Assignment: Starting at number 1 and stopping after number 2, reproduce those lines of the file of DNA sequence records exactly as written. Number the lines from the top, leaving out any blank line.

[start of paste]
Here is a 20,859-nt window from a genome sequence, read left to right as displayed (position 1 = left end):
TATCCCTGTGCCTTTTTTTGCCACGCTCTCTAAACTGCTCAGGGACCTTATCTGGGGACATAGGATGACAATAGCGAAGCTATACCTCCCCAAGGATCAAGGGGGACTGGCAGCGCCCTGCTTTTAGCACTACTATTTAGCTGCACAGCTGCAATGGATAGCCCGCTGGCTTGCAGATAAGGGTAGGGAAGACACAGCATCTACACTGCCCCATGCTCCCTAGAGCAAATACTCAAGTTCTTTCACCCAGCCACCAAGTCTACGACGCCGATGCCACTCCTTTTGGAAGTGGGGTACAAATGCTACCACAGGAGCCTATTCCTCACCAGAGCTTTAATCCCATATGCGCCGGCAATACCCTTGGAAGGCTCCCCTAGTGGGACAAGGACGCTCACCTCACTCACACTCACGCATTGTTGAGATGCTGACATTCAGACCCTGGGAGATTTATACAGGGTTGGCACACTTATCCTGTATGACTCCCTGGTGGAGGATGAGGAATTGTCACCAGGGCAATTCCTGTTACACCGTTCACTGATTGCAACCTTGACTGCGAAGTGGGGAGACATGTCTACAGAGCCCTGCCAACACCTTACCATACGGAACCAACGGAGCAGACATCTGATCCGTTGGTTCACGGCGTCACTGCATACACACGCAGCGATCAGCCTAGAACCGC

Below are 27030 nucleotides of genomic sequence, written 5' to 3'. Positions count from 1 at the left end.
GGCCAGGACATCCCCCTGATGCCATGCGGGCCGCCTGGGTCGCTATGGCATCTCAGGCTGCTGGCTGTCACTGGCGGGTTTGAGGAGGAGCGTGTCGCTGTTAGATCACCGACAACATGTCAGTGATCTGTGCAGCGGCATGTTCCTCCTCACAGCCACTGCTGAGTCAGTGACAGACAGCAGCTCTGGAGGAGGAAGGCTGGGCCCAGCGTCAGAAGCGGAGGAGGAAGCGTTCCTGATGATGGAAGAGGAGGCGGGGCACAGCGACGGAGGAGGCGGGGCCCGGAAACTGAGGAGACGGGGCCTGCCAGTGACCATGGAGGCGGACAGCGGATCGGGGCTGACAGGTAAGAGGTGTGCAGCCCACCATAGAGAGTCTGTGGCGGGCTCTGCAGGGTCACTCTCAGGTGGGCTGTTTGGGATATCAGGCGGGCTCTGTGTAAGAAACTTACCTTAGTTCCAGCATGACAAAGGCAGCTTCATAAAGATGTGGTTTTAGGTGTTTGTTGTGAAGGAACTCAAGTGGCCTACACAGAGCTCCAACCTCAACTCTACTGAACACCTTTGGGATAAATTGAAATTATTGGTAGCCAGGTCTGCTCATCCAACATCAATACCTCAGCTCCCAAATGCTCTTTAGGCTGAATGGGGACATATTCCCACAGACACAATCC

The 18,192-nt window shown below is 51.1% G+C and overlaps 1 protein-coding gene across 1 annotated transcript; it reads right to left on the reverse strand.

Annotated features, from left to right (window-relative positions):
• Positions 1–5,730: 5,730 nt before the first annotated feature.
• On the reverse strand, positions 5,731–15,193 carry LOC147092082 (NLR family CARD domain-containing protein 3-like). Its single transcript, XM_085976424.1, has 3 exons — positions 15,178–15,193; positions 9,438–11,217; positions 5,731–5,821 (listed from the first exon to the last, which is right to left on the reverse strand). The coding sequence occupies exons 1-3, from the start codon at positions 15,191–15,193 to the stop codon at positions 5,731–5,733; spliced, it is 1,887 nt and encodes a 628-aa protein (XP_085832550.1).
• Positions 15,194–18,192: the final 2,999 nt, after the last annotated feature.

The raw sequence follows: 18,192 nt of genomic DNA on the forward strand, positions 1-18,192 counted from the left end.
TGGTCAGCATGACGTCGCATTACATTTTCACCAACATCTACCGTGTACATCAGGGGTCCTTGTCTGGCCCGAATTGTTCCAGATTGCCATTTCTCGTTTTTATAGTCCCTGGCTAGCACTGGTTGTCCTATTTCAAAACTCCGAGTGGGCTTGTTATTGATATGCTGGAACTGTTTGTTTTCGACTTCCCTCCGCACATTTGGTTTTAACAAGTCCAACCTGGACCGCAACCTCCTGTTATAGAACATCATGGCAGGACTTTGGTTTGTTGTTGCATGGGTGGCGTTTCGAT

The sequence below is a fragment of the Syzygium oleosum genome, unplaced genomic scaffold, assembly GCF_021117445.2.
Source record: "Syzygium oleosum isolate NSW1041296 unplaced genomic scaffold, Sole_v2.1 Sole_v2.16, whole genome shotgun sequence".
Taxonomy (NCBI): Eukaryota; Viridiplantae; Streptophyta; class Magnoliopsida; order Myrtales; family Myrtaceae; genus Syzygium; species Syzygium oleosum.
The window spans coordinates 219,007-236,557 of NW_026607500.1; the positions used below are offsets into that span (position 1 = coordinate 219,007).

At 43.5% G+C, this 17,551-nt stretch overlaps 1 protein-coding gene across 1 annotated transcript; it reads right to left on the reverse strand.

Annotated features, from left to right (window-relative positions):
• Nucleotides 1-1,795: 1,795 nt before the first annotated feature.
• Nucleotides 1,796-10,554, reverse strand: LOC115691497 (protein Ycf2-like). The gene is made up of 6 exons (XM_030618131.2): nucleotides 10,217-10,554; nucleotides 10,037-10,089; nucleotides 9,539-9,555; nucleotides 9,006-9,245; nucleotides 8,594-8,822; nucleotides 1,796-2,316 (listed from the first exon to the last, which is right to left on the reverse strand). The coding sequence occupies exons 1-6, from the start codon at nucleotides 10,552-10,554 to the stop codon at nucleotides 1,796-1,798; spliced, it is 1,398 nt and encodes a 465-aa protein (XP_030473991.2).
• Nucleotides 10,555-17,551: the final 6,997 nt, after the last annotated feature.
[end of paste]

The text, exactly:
Here is a 20,859-nt window from a genome sequence, read left to right as displayed (position 1 = left end):
TATCCCTGTGCCTTTTTTTGCCACGCTCTCTAAACTGCTCAGGGACCTTATCTGGGGACATAGGATGACAATAGCGAAGCTATACCTCCCCAAGGATCAAGGGGGACTGGCAGCGCCCTGCTTTTAGCACTACTATTTAGCTGCACAGCTGCAATGGATAGCCCGCTGGCTTGCAGATAAGGGTAGGGAAGACACAGCATCTACACTGCCCCATGCTCCCTAGAGCAAATACTCAAGTTCTTTCACCCAGCCACCAAGTCTACGACGCCGATGCCACTCCTTTTGGAAGTGGGGTACAAATGCTACCACAGGAGCCTATTCCTCACCAGAGCTTTAATCCCATATGCGCCGGCAATACCCTTGGAAGGCTCCCCTAGTGGGACAAGGACGCTCACCTCACTCACACTCACGCATTGTTGAGATGCTGACATTCAGACCCTGGGAGATTTATACAGGGTTGGCACACTTATCCTGTATGACTCCCTGGTGGAGGATGAGGAATTGTCACCAGGGCAATTCCTGTTACACCGTTCACTGATTGCAACCTTGACTGCGAAGTGGGGAGACATGTCTACAGAGCCCTGCCAACACCTTACCATACGGAACCAACGGAGCAGACATCTGATCCGTTGGTTCACGGCGTCACTGCATACACACGCAGCGATCAGCCTAGAACCGC